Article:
“Miklós Szentkuthy Special Issue.” Hyperion. On the Future of Aesthetics VII.2 (July 18, 2013). 318 pp.
Other Recent Essays
Rainer J. Hanshe, “Entering the World Stage: Miklós Szentkuthy’s Ars Poetica,” The Quarterly Conversation (September 2, 2013).
András Nagy, “Masks behind Masks: A Portrait of Miklós Szentkuthy,” The Berlin Review of Books (March 25, 2013).
David van Dusen, “All That Exists Is the Only True Luxury: Miklós Szentkuthy’s Marginalia on Casanova,” Los Angeles Review of Books (May 2, 2013).
Situating Szenkuthy’s first novel, Prae (forthcoming in English)
[Szentkuthy’s first novel Prae has] “aspirations at least as ambitious as Ulysses or À la recherche du temps perdu, the two books with which it has been frequently and, in my view, misleadingly compared. It is certainly fiction, though not quite a novel, not even in a Joycean or Proustian sense of the term. A more accurate description of its fictional mode could be Northrop Frye’s ‘anatomy’ or ‘Menippean satire’: the basic concern of the book is intellectual, its pervading mood is that of the comedy of ideas.… If we must insist on comparisons, Prae is much closer to [Musil’s] Der Mann ohne Eigenschaften than to anything in Joyce or Proust, while it is as important to recognize an older tradition informing this apparently unorthodox work: ‘anatomies’ by Lucian, Rabelais, and, more particularly, Burton’s Anatomy of Melancholy provide a loose generic framework we can usefully apply. (This latter connection is perhaps the most important: Szentkuthy is emphatically part of that already ‘classic’ trend in the modern which sees highly significant affinities between the baroque and surrealism, between metaphysical conceit and diaphoric juxtaposition.)” – Ferenc Takács, Professor of English Literature at Eötvös Loránd University (Budapest) and President of the Hungarian James Joyce Society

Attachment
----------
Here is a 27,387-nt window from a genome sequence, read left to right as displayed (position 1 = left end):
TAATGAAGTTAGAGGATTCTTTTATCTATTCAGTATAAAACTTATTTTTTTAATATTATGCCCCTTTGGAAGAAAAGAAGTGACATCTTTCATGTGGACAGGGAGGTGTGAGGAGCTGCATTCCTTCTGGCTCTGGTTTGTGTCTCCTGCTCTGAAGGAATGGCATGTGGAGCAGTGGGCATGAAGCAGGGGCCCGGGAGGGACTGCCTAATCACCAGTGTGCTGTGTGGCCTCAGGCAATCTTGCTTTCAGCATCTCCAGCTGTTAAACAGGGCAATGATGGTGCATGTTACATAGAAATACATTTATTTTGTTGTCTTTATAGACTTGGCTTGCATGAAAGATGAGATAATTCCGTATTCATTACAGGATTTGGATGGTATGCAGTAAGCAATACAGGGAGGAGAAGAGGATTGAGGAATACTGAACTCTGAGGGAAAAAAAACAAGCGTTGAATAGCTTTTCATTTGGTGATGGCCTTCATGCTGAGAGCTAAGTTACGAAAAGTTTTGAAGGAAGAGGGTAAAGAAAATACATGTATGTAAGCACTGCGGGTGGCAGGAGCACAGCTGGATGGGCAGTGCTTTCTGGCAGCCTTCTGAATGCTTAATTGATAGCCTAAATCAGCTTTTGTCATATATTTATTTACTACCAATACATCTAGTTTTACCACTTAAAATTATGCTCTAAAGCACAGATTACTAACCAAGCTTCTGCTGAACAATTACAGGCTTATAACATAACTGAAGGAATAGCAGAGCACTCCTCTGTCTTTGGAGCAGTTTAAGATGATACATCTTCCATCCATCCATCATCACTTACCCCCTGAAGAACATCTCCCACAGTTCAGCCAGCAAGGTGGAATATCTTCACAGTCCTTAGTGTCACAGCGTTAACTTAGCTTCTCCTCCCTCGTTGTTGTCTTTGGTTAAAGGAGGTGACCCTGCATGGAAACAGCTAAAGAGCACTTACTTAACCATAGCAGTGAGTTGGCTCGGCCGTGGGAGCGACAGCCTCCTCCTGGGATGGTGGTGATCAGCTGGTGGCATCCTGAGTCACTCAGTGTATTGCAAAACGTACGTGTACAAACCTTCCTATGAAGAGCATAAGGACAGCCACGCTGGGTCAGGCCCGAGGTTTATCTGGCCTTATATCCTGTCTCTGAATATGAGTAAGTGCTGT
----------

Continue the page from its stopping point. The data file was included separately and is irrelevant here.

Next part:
This is a guest post by David van Dusen, who has reviewed Szentkuthy’s Marginalia on Casanova for the Los Angeles Review of Books.
A guest post by Katrina Dixon from thespectraldimension.tumblr.com
No one reads Elspeth Davie. At least it seems that way. Even in Edinburgh, where the late Scottish writer lived and worked for many decades before her death in 1995, she is still overshadowed by her contemporary, Muriel Spark. Born in 1919 and writing from the 1950s on, her four novels and five short story collections are rare finds even among the secondhand bookshops, and the only book of hers in the Central Library on George IV bridge, though an excellent one, is The Man Who Wanted To Smell Books, the short story anthology published by Canongate in 2001. Five of Davie’s short stories were apparently read on BBC Radio 4 here in the UK in June of this year, but the stories were grouped (wrongly) as horror tales. Perhaps that was the only way a fan on BBC staff could wheedle her on to air.
Yet Davie was acclaimed in the 60s and early 70s, winning awards and settled in among the carefully selected roster at Calder Books that also included Samuel Beckett, Raymond Queneau, Alain Robbe-Grillet and (an already featured writer no one reads) Ann Quin. Robbe-Grillet’s world of people trapped by inanimate objects, or things, would shape Davie’s writing but she created her own take on it, just as she had her own voice. Neither elegantly stylish like Muriel Spark and her Jean Brodie nor provocatively experimental like Alex Trocchi, instead Davie was the quiet one to watch, setting reality at an angle, using the light and shade of Edinburgh, both literally and in the divided personality of the city, and adding a wry, dark but empathetic humour. Variously described as cubist, semi-surrealist, symbolist and impressionist, Davie, a trained artist and teacher of painting for several years, basically wrote with an artistic eye, picking up on the unsettling shades in the ordinary, honing the view with language and intensifying details within the seemingly banal and superficial.